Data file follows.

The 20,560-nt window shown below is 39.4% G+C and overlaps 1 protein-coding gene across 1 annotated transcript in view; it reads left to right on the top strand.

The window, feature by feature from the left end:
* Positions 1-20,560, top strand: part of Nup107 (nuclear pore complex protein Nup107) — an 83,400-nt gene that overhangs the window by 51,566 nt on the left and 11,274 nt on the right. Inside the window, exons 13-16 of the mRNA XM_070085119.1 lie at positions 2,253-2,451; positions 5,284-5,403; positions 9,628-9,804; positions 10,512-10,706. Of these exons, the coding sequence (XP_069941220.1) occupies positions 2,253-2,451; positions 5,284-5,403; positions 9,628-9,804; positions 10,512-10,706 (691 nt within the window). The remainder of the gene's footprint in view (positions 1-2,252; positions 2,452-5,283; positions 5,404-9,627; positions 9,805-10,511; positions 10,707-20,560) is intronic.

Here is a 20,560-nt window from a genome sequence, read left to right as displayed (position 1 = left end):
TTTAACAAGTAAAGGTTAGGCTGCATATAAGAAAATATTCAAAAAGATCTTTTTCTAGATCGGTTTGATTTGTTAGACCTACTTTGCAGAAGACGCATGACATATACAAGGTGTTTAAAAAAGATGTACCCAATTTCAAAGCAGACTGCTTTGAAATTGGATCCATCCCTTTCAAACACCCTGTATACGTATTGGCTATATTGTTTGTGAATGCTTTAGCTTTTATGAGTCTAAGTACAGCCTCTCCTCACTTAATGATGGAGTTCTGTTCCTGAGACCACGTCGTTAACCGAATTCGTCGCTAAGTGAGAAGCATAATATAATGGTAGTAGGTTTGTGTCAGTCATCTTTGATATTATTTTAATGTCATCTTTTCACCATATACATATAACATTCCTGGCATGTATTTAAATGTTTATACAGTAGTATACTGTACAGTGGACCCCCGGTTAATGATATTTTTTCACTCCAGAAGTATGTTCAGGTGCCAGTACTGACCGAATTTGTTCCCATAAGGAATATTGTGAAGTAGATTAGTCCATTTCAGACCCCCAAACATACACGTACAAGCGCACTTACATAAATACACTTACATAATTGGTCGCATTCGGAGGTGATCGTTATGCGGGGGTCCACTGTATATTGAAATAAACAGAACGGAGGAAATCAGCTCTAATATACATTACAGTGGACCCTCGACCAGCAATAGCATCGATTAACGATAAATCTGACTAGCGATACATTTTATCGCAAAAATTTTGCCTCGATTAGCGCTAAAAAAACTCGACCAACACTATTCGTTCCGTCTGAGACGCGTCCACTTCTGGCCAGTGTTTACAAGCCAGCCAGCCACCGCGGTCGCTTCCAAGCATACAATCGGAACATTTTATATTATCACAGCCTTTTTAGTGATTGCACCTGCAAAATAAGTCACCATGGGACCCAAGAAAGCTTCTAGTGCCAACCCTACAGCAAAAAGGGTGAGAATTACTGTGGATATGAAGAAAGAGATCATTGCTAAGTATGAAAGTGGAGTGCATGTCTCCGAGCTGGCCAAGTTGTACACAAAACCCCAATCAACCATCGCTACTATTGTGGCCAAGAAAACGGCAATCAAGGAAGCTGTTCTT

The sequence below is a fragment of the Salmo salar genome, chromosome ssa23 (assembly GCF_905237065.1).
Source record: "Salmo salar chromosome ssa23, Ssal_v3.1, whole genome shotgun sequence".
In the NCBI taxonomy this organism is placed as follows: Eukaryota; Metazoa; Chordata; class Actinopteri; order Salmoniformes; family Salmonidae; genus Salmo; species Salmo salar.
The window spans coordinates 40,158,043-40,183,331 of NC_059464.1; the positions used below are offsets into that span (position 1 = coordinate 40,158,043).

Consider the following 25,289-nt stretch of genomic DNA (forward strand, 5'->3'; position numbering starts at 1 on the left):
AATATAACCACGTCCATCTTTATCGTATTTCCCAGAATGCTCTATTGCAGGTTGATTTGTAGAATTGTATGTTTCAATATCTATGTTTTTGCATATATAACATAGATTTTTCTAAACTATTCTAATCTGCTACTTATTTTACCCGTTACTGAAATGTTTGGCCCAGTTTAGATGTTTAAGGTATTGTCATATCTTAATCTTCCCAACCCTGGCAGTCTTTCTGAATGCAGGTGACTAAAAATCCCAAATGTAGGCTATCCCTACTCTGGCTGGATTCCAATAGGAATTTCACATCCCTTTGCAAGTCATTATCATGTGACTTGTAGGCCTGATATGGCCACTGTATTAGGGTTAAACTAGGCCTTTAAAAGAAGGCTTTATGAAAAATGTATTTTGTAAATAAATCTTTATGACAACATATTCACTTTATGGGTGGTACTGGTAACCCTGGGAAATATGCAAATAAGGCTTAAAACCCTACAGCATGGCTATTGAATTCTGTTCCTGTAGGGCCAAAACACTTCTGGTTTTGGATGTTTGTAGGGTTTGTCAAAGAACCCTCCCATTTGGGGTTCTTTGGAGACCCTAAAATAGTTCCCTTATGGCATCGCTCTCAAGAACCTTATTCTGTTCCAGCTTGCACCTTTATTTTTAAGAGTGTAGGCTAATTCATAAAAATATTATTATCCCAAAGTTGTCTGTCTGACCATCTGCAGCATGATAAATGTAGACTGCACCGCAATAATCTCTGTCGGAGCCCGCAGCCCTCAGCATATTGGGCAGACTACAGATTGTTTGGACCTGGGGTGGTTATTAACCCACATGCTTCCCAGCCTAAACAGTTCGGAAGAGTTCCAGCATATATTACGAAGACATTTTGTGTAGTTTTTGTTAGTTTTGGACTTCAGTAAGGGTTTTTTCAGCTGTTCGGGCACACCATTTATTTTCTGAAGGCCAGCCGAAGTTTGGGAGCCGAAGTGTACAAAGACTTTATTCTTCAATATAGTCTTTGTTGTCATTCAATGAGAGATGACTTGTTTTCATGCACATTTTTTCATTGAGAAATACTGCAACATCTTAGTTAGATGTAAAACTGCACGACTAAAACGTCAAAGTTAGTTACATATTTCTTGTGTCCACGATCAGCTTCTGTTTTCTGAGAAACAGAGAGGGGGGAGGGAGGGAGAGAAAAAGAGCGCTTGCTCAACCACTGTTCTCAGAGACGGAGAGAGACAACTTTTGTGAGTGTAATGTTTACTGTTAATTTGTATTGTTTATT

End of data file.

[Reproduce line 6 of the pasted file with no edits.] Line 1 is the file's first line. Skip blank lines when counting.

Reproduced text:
The sequence below is a fragment of the Salmo salar genome, chromosome ssa23 (assembly GCF_905237065.1).